Versailles Palace will be the backdrop for the Live 8 concert in Paris, one of eight concerts scheduled July 2 worldwide to raise awareness of poverty in Africa.
"We need an iconic building to represent the wealth of our countries," organizer Bob Geldof told reporters Friday.
"There is a great, rich symbolism," Geldof said, referring to the ornate 17th-century palace west of Paris. "In a global event like this, you must talk symbols."
"Also, I wanted a nice place to stay for the night," he said, laughing.
The goal of the free concerts, also to be held in Berlin, London, Philadelphia, Rome, Tokyo, Toronto and Johannesburg, South Africa, is to push for a political solution for African poverty ahead of a summit of Group of Eight industrialized countries next month.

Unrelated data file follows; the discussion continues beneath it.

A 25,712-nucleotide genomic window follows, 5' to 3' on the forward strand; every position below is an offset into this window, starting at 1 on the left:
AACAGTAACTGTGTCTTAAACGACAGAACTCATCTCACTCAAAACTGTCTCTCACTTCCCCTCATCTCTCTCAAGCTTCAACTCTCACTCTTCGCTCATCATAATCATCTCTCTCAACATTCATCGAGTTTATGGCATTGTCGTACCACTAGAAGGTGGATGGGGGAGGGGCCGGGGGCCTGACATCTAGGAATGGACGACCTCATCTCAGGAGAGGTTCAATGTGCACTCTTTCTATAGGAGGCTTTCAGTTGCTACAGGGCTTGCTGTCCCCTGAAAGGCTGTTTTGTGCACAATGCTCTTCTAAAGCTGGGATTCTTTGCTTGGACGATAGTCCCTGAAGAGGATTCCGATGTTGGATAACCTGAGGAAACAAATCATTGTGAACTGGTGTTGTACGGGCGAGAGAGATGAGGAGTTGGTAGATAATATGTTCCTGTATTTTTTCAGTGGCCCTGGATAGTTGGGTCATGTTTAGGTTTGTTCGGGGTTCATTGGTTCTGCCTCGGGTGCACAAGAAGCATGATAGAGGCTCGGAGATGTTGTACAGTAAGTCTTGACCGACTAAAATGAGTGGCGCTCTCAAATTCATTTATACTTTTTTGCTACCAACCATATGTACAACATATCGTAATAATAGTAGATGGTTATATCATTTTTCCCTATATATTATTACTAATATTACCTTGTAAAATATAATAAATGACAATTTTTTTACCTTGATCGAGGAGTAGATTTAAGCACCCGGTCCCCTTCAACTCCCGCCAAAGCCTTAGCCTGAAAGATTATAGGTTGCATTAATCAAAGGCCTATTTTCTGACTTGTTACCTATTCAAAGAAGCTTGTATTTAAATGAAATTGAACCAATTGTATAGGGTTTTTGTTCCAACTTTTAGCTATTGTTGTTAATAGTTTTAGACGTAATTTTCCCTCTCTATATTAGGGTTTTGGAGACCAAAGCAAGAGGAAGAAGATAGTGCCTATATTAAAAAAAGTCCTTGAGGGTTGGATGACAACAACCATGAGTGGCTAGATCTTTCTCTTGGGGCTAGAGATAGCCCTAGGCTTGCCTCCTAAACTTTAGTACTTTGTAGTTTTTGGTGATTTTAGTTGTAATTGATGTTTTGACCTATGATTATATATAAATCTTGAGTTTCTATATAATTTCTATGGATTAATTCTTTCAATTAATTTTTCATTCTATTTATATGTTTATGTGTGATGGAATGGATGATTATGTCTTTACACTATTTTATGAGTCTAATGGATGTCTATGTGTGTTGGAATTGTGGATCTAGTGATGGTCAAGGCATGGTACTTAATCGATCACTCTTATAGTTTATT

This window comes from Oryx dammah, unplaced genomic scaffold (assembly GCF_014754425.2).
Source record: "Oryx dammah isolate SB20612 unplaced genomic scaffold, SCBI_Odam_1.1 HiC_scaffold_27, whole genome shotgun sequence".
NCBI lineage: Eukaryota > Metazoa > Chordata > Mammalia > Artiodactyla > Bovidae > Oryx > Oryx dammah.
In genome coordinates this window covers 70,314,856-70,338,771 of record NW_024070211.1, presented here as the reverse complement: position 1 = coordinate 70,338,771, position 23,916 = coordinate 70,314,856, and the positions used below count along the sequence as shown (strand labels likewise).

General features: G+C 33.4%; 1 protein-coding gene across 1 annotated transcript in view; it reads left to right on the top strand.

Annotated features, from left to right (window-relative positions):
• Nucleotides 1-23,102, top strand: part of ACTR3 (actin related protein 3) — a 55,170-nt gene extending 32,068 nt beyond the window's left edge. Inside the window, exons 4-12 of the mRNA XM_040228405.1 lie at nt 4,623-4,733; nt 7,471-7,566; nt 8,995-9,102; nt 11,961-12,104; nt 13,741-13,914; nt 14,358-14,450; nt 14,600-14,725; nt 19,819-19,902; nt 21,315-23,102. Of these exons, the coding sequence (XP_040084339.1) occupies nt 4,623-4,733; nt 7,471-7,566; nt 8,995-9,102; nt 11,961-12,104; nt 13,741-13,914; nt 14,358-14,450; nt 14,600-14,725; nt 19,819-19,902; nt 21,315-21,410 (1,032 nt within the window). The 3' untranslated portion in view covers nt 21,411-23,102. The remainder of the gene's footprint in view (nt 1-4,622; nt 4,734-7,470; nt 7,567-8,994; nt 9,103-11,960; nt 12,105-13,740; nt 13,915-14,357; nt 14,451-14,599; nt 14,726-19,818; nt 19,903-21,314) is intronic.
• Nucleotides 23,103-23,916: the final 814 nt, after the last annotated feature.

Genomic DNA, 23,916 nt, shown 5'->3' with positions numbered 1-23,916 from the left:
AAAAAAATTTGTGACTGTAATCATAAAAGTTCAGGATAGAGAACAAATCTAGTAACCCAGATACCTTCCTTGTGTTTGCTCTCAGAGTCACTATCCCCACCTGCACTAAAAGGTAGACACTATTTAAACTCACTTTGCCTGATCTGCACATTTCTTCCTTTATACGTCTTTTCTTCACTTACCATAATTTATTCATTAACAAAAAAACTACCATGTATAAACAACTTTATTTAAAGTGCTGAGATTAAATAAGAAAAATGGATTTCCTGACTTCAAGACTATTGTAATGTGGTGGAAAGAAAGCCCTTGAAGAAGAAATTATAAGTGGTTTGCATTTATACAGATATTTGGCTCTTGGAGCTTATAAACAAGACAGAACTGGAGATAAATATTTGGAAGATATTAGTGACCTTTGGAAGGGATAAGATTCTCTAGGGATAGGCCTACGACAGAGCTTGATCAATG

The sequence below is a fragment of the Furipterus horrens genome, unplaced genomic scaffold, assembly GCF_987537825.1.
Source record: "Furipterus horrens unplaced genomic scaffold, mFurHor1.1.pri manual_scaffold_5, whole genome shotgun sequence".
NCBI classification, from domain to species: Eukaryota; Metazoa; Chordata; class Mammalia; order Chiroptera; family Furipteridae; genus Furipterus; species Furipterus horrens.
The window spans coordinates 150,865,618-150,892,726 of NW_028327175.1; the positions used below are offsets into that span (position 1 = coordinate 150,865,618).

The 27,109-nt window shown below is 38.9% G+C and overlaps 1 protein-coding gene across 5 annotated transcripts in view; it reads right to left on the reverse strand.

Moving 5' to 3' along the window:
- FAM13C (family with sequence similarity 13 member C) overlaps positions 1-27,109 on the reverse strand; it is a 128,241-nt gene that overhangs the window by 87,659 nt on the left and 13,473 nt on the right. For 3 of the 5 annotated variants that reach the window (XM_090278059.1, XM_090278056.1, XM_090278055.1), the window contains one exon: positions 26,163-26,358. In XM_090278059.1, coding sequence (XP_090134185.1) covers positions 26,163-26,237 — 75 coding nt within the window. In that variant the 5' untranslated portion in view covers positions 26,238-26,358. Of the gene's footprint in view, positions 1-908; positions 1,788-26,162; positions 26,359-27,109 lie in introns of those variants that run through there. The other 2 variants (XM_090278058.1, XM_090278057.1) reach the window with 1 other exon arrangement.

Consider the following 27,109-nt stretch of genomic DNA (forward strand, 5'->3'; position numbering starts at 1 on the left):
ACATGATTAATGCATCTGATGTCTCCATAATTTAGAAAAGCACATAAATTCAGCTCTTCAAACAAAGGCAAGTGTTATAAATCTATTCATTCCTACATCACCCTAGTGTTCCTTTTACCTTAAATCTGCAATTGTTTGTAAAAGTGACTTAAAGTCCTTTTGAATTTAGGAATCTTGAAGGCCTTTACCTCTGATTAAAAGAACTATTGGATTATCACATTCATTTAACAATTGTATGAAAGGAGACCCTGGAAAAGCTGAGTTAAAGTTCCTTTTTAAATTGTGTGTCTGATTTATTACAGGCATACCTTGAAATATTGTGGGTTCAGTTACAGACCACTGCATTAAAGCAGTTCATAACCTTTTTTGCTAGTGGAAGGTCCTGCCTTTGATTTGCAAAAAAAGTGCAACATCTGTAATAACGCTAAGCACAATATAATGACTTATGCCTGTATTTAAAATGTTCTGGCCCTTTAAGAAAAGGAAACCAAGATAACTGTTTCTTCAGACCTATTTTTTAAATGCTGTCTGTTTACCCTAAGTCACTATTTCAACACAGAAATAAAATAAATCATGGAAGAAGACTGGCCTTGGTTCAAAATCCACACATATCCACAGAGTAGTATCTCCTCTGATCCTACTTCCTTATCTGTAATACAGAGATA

Geldof rejected complaints from some critics who insist the concerts don't include enough African artists, saying the idea was to "get eyeballs" of millions of people onto TV screens around the world.
"We need the biggest artists as defined by popularity and sales," he said.
Destiny's Child and Linkin Park have been added to the lineup for the Philadelphia concert. The additions were announced Thursday, one day after organizers said rapper 50 Cent wouldn't be able to perform because of a scheduling conflict involving his new movie.